Development of Malignancy Following Lung Transplantation Academic Article uri icon


  • Background. A substantial excess risk of certain malignancies has been demonstrated after organ transplantation. Immunosupressive treatment to prevent allograft rejection is probably the main cause. Methods. We reviewed retrospectively all medical records of the 121 patients that underwent lung and heart-lung transplantation from 1992 until December 2004. We compared our results to the International Society for Heart and Lung Transplantation (ISHLT) registry data and previous reports concerning lung transplantation. Results. 102 of the 121 patients survived for 3 months to 12 years. Malignancies developed in 16 patients, as follows: lymphoproliferative disorder in 3, Kaposi's sarcoma in 3, other nonmelanoma skin cancers in 7, urinary bladder transitional cel carcinoma in 3, and colon cancer in 1. Patients with malignancy were older at transplantation than those without (mean ± SD, 54.1±7.8 vs. 49.5±14.2 years; P=0.03). Fourteen had smoked in the past. Four died of bronchiolitis obliterans. In comparison with the ISHLT, we observed more skin cancer and transitional cell carcinoma (12.8% vs. 0.7% and 3.8% vs. 0.03%, respectively) and a similar frequency of posttransplant lymphoproliferative disease. Conclusions. We conclude that malignancy is a common complication after lung transplantation. In Israel, which is sunny most of the year, skin cancers and transitional cell carcinoma of bladder are more common. Modification of the immunosuppression late posttransplantation may reduce the risk of cancer. Patients should also be counseled to avoid sun exposure and ensure adequate hydration.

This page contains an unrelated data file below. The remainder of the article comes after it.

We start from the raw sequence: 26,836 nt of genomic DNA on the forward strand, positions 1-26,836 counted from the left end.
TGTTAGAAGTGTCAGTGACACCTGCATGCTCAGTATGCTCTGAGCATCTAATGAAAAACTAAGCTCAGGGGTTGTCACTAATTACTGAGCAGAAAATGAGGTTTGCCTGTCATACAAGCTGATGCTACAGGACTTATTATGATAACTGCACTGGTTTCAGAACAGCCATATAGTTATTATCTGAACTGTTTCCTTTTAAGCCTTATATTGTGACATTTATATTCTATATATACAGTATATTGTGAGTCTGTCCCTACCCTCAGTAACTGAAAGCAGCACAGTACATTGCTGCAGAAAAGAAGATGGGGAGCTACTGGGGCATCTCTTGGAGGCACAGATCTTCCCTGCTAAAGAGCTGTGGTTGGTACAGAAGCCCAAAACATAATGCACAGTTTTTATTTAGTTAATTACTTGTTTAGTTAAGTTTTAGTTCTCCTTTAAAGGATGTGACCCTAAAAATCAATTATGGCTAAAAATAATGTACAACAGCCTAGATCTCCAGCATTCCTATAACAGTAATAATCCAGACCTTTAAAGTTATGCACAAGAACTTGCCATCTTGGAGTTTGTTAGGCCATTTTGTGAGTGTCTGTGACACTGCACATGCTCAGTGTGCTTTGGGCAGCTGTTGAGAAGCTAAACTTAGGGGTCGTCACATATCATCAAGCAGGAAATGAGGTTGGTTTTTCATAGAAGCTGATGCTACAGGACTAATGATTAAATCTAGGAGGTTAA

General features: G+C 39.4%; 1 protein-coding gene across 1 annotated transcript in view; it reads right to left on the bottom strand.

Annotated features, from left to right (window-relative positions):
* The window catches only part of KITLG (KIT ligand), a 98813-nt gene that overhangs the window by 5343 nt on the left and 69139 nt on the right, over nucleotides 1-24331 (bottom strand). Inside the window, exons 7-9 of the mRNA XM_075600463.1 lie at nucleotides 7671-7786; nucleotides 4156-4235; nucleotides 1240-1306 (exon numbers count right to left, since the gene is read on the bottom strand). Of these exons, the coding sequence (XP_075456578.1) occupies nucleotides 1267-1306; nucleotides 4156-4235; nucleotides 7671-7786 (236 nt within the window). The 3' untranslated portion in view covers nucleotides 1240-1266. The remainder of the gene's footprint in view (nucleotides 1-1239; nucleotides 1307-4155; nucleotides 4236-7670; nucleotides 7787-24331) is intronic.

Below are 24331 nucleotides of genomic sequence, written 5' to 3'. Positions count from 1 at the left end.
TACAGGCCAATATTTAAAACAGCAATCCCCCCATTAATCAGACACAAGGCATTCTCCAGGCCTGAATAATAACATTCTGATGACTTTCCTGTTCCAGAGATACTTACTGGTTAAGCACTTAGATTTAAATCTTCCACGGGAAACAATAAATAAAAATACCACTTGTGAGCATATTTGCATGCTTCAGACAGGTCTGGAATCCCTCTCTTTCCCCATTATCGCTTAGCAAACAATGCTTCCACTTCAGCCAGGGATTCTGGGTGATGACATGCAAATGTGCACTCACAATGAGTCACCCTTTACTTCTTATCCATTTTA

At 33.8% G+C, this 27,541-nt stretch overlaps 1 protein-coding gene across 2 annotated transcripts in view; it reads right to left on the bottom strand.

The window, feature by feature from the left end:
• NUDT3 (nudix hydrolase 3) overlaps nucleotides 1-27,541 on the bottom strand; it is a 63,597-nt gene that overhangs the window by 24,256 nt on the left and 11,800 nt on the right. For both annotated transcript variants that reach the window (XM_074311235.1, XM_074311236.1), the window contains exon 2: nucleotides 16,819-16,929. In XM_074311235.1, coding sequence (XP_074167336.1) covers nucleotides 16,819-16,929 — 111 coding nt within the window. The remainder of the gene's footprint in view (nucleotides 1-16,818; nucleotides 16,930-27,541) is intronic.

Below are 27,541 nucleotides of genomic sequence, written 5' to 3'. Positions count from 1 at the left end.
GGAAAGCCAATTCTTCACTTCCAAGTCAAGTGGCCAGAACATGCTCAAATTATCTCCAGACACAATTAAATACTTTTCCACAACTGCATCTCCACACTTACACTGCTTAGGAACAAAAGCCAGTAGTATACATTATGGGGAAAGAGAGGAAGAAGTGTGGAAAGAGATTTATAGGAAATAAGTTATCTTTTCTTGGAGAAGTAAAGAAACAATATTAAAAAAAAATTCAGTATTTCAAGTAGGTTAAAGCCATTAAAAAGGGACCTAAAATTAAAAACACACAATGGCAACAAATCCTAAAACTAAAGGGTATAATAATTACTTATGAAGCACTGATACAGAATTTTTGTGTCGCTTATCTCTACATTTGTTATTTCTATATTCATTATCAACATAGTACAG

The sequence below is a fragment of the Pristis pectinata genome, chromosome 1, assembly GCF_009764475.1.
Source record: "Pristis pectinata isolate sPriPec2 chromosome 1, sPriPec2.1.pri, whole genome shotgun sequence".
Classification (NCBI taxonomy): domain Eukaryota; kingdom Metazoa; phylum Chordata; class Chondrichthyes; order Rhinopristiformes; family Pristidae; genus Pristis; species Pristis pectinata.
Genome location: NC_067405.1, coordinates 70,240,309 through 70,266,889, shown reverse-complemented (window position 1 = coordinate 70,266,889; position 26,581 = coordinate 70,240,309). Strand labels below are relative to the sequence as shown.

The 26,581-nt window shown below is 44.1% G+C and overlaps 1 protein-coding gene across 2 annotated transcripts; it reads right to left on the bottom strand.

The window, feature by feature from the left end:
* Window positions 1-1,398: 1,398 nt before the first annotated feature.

publication date

  • January 1, 2006